Sunday, December 19, 2010

Reading Charles Dickens

 Linda of Under the Gables has some helpful insights for reading Dickens to children.
Reading Dickens takes us into a different world, and there is nothing wrong with that. Although the torments of poverty, especially for children, are depicted starkly and that may not be our experience, children in such straits are not far away, even in America. Although the Victorian morality may differ from today's standards, it is a morality that is recognizable to almost anyone. In short, there is nothing so vastly different in Dickens' world from ours that makes any of Dickens' world irrelevant.

Within this world, we get a glimpse of just about everything--we see extraordinary goodness and kindness, we see eccentricity, we see hilarity, we see evil, and all shades in between. We see this in great detail. It is not just that Dickens paints an unforgettable character. Like a great painter or a great actor, he reports the character's gestures--the tip of the head, the pause before entering the door, the scratching of the nose, the deep bow--all at the service to the moment at hand. Sometimes the narration is so nuanced, we feel that if we stretched our hand from the pages of the book, we might bump right into a character!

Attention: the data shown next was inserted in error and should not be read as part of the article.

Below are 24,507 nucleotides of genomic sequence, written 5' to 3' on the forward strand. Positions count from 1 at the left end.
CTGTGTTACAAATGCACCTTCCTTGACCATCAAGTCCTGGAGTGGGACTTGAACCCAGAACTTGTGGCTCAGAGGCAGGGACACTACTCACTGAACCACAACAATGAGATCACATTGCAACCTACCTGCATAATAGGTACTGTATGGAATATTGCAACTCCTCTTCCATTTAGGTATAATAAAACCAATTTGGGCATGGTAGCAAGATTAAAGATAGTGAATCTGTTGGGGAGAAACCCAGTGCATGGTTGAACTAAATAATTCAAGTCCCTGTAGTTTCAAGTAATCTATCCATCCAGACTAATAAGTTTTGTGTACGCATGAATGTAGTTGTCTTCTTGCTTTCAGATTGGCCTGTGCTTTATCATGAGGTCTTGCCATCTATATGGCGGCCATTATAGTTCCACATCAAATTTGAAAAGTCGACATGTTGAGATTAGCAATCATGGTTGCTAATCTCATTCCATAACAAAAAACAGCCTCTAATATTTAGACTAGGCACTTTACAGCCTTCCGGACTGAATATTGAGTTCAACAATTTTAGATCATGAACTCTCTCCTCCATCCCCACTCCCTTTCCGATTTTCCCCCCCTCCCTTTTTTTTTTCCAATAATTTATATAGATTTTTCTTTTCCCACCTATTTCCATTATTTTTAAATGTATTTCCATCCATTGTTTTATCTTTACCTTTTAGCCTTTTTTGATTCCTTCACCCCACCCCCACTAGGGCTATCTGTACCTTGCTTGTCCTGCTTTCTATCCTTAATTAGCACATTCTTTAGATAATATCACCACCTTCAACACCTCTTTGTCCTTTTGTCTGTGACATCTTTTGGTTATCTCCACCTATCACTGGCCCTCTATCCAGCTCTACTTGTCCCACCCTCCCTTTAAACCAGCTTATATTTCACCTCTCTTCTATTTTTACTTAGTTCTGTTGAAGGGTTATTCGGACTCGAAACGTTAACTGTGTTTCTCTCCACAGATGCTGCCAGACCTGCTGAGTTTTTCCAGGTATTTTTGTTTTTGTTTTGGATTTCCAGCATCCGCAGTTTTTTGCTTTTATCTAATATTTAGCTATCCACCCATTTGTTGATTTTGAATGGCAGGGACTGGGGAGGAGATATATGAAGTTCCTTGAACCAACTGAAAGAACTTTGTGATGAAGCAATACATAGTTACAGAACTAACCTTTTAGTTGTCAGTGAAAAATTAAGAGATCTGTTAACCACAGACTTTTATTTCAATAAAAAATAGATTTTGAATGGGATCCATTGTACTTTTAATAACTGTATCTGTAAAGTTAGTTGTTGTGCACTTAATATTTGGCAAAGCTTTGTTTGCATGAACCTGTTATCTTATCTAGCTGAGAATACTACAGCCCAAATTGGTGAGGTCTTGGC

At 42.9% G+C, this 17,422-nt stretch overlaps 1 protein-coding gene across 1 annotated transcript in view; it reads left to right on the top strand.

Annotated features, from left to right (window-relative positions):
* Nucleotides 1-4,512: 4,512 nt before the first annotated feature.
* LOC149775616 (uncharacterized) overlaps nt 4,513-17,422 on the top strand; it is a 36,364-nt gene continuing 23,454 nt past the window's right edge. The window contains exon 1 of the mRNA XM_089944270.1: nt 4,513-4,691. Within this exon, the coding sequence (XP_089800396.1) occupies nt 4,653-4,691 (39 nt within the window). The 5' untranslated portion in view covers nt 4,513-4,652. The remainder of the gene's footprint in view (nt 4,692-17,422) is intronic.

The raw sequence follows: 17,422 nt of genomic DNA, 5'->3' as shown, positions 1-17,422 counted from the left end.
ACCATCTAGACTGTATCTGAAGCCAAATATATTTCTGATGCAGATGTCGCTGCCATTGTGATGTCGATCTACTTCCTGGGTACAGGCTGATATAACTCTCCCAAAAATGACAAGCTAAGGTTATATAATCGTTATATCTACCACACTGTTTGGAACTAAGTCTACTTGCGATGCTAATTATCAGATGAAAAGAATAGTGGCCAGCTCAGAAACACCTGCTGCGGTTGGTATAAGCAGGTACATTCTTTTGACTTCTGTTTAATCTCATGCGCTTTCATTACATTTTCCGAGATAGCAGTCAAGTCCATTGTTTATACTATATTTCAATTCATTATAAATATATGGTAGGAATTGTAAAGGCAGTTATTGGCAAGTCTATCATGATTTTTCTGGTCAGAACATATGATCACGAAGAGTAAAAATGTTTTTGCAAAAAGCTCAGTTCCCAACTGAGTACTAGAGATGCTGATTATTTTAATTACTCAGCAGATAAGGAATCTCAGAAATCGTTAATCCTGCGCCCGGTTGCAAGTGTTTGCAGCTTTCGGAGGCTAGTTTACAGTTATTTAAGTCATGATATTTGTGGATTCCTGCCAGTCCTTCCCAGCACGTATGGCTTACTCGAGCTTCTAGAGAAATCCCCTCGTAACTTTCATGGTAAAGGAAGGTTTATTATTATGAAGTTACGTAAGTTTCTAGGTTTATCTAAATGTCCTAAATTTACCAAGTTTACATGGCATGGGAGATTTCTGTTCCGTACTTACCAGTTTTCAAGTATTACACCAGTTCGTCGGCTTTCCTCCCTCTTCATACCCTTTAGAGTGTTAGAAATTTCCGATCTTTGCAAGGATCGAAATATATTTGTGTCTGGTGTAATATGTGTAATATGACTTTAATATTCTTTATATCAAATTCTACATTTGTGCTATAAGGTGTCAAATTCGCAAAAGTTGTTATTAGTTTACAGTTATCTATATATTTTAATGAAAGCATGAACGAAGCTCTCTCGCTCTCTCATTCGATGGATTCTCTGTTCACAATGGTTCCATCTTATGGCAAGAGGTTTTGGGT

No comments: